Tony Docherty grew up in rural Western Australia in the 60’s/70’s. He now lives and works as a professional designer maker in Denmark, south coast of Western Australia. He creates one off furniture pieces via commissions or for exhibitions and develops homewares for his brand DOCO. He is represented in WA and NSW galleries and has exhibited overseas. Recently he has returned his focus to sculpture – a long term passion – and is currently developing new series of works.
His active association with the ‘DesignXchange’ group – a group set up with the support of Form to support designers in the Great Southern Region – has been instrumental in Tony’s ongoing development of new work. In 2004 in conjunction with Curtin University’s design faculty Tony developed new work which gained him an invitation to exhibit at the Tokyo Design Week. Two years on Tony was invited by FORM to travel to the ‘Milan Furniture Fair’ in Italy to exhibit.
DesignXchange group, Great Southern Region, WA.
FORM, Centre for Contemporary Craft and Design, Perth, WA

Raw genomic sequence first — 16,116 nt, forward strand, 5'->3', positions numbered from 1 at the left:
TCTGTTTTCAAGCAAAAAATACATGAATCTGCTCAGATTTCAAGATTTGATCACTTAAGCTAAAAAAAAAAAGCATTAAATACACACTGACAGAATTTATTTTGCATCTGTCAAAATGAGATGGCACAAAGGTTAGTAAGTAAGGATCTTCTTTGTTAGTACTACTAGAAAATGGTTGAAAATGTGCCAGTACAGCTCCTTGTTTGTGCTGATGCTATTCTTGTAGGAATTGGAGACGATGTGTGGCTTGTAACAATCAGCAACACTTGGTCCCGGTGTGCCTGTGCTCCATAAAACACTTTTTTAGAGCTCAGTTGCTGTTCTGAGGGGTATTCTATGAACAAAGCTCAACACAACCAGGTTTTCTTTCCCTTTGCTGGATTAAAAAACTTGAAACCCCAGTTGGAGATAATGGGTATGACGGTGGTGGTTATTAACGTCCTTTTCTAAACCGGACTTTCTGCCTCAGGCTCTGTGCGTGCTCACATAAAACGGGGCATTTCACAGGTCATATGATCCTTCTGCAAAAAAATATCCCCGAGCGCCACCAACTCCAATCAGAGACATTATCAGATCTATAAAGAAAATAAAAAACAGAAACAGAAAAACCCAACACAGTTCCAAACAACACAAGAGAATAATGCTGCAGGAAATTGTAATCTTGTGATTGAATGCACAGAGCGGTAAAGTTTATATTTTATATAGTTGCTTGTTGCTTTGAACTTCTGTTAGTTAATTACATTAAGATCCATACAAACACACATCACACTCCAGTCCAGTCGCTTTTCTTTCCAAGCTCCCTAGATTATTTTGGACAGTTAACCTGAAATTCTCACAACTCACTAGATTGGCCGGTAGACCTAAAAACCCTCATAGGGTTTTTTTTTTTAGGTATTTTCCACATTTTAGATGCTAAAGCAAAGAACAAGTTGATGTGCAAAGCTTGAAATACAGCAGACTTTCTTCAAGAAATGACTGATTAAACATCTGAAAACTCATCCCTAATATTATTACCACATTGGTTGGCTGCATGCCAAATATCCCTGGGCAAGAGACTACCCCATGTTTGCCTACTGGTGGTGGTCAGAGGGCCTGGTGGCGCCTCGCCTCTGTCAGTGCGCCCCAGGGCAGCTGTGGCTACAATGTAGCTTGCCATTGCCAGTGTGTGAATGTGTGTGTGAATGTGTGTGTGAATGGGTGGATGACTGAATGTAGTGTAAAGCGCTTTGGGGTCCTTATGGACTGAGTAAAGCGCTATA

Denmark Arts, Denmark WA
Joint Art Exhibitions
2010 “North of Us”; Lake Grace, Denmark, and Vancouver Arts Centre
2010 “Coastal” Southern Art Trail, CSL gallery, Denmark.
2009 “East of us” shown in Ravensthorpe and Denmark
2001 “Wood from the South Coast”, Fremantle Centrepiece Gallery, WA
2000 “From the Forest”, Fremantle Centrepiece Gallery, WA
1999 “Inside Out” Moores Building, Fremantle, WA
Joint Furniture Exhibitions
2006 “Salone Satellite” Milan furniture fair Italy
Mallees are dwarf eucalypts varying between 2m-10m in height, and found in the inland regions of NSW, SA and WA. Mallee roots are the remaining lignotubers of these hardy, multi-trunked, trees which were cleared by the millions of acres to establish what is known as the Wheatbelt.
Mallee roots were often cursed by farmers for their toughness and their ability to puncture tractor tires and destroy farm machinery. The only worth given to Mallee roots then was the warmth they generated in farmhouse fires. Today, despite being extremely hard and difficult to work, they are prized for their stability and their beautiful marbled grain which takes a superb finish.
Tony Docherty has a long and varied affinity with these roots. Growing up in the northern wheatbelt farming community of Mullewa, he spent many weekends with his family ‘root picking’ for their winter fires. Now as a sculptor he is selecting root specimens from what remains of a once vast resource, and developing a new sculpture series. Through carving and sanding into the roots’ structures he exposes the inherent beauty of the underlying wood and creates a new personal interpretation of the root. By leaving remnants of the gnarled and weathered exterior he creates an ongoing reference to the mallee-root’s age and its historical stories.